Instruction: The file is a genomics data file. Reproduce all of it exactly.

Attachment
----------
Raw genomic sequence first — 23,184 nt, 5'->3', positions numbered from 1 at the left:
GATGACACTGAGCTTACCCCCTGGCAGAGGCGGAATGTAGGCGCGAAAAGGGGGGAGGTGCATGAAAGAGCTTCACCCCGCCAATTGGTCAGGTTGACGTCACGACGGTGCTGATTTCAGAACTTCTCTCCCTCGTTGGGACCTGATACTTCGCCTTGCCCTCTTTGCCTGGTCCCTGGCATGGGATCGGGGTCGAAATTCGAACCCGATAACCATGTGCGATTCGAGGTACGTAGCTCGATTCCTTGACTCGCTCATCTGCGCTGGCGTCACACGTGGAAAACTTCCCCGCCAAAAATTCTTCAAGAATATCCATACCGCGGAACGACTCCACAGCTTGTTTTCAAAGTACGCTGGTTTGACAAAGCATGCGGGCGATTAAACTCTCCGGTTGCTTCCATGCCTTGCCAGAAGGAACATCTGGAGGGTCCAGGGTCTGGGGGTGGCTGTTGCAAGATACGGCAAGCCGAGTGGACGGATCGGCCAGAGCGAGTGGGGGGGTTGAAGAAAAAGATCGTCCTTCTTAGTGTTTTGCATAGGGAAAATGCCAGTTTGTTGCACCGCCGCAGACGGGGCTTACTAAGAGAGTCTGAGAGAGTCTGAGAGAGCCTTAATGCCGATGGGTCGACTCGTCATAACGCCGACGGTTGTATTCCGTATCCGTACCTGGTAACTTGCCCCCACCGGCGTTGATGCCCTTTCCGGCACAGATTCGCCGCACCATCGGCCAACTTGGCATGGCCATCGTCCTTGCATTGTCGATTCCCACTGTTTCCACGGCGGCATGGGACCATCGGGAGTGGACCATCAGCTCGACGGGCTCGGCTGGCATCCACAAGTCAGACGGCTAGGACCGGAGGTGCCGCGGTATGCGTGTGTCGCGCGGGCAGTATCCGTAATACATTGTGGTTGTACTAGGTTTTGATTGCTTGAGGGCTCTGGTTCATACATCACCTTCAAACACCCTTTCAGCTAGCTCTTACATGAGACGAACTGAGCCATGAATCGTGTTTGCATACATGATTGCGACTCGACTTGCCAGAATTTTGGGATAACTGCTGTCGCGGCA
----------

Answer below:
Raw genomic sequence first — 23,184 nt, 5'->3', positions numbered from 1 at the left:
GATGACACTGAGCTTACCCCCTGGCAGAGGCGGAATGTAGGCGCGAAAAGGGGGGAGGTGCATGAAAGAGCTTCACCCCGCCAATTGGTCAGGTTGACGTCACGACGGTGCTGATTTCAGAACTTCTCTCCCTCGTTGGGACCTGATACTTCGCCTTGCCCTCTTTGCCTGGTCCCTGGCATGGGATCGGGGTCGAAATTCGAACCCGATAACCATGTGCGATTCGAGGTACGTAGCTCGATTCCTTGACTCGCTCATCTGCGCTGGCGTCACACGTGGAAAACTTCCCCGCCAAAAATTCTTCAAGAATATCCATACCGCGGAACGACTCCACAGCTTGTTTTCAAAGTACGCTGGTTTGACAAAGCATGCGGGCGATTAAACTCTCCGGTTGCTTCCATGCCTTGCCAGAAGGAACATCTGGAGGGTCCAGGGTCTGGGGGTGGCTGTTGCAAGATACGGCAAGCCGAGTGGACGGATCGGCCAGAGCGAGTGGGGGGGTTGAAGAAAAAGATCGTCCTTCTTAGTGTTTTGCATAGGGAAAATGCCAGTTTGTTGCACCGCCGCAGACGGGGCTTACTAAGAGAGTCTGAGAGAGTCTGAGAGAGCCTTAATGCCGATGGGTCGACTCGTCATAACGCCGACGGTTGTATTCCGTATCCGTACCTGGTAACTTGCCCCCACCGGCGTTGATGCCCTTTCCGGCACAGATTCGCCGCACCATCGGCCAACTTGGCATGGCCATCGTCCTTGCATTGTCGATTCCCACTGTTTCCACGGCGGCATGGGACCATCGGGAGTGGACCATCAGCTCGACGGGCTCGGCTGGCATCCACAAGTCAGACGGCTAGGACCGGAGGTGCCGCGGTATGCGTGTGTCGCGCGGGCAGTATCCGTAATACATTGTGGTTGTACTAGGTTTTGATTGCTTGAGGGCTCTGGTTCATACATCACCTTCAAACACCCTTTCAGCTAGCTCTTACATGAGACGAACTGAGCCATGAATCGTGTTTGCATACATGATTGCGACTCGACTTGCCAGAATTTTGGGATAACTGCTGTCGCGGCA